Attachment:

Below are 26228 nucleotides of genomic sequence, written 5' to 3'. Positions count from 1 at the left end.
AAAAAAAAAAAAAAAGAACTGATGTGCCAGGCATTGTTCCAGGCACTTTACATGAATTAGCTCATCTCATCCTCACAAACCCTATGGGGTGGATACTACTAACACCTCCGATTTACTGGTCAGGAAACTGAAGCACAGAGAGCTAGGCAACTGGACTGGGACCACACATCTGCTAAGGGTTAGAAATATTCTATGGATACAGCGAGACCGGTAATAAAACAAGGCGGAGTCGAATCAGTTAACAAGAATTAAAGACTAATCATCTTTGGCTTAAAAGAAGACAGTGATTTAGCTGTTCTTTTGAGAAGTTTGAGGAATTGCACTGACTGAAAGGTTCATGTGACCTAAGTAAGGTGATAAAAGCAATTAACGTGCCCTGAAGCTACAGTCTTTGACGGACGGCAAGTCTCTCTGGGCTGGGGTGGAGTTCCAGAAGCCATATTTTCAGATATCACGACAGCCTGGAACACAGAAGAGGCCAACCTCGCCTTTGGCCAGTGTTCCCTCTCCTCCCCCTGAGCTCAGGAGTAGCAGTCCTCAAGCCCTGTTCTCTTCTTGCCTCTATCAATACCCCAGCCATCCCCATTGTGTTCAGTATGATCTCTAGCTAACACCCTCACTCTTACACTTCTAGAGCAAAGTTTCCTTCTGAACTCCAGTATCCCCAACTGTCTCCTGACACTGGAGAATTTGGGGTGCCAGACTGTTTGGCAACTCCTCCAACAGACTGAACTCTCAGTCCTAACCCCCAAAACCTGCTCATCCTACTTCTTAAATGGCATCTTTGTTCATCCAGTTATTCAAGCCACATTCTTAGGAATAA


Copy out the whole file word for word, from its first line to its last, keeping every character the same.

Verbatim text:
Below are 26228 nucleotides of genomic sequence, written 5' to 3'. Positions count from 1 at the left end.
AAAAAAAAAAAAAAAGAACTGATGTGCCAGGCATTGTTCCAGGCACTTTACATGAATTAGCTCATCTCATCCTCACAAACCCTATGGGGTGGATACTACTAACACCTCCGATTTACTGGTCAGGAAACTGAAGCACAGAGAGCTAGGCAACTGGACTGGGACCACACATCTGCTAAGGGTTAGAAATATTCTATGGATACAGCGAGACCGGTAATAAAACAAGGCGGAGTCGAATCAGTTAACAAGAATTAAAGACTAATCATCTTTGGCTTAAAAGAAGACAGTGATTTAGCTGTTCTTTTGAGAAGTTTGAGGAATTGCACTGACTGAAAGGTTCATGTGACCTAAGTAAGGTGATAAAAGCAATTAACGTGCCCTGAAGCTACAGTCTTTGACGGACGGCAAGTCTCTCTGGGCTGGGGTGGAGTTCCAGAAGCCATATTTTCAGATATCACGACAGCCTGGAACACAGAAGAGGCCAACCTCGCCTTTGGCCAGTGTTCCCTCTCCTCCCCCTGAGCTCAGGAGTAGCAGTCCTCAAGCCCTGTTCTCTTCTTGCCTCTATCAATACCCCAGCCATCCCCATTGTGTTCAGTATGATCTCTAGCTAACACCCTCACTCTTACACTTCTAGAGCAAAGTTTCCTTCTGAACTCCAGTATCCCCAACTGTCTCCTGACACTGGAGAATTTGGGGTGCCAGACTGTTTGGCAACTCCTCCAACAGACTGAACTCTCAGTCCTAACCCCCAAAACCTGCTCATCCTACTTCTTAAATGGCATCTTTGTTCATCCAGTTATTCAAGCCACATTCTTAGGAATAA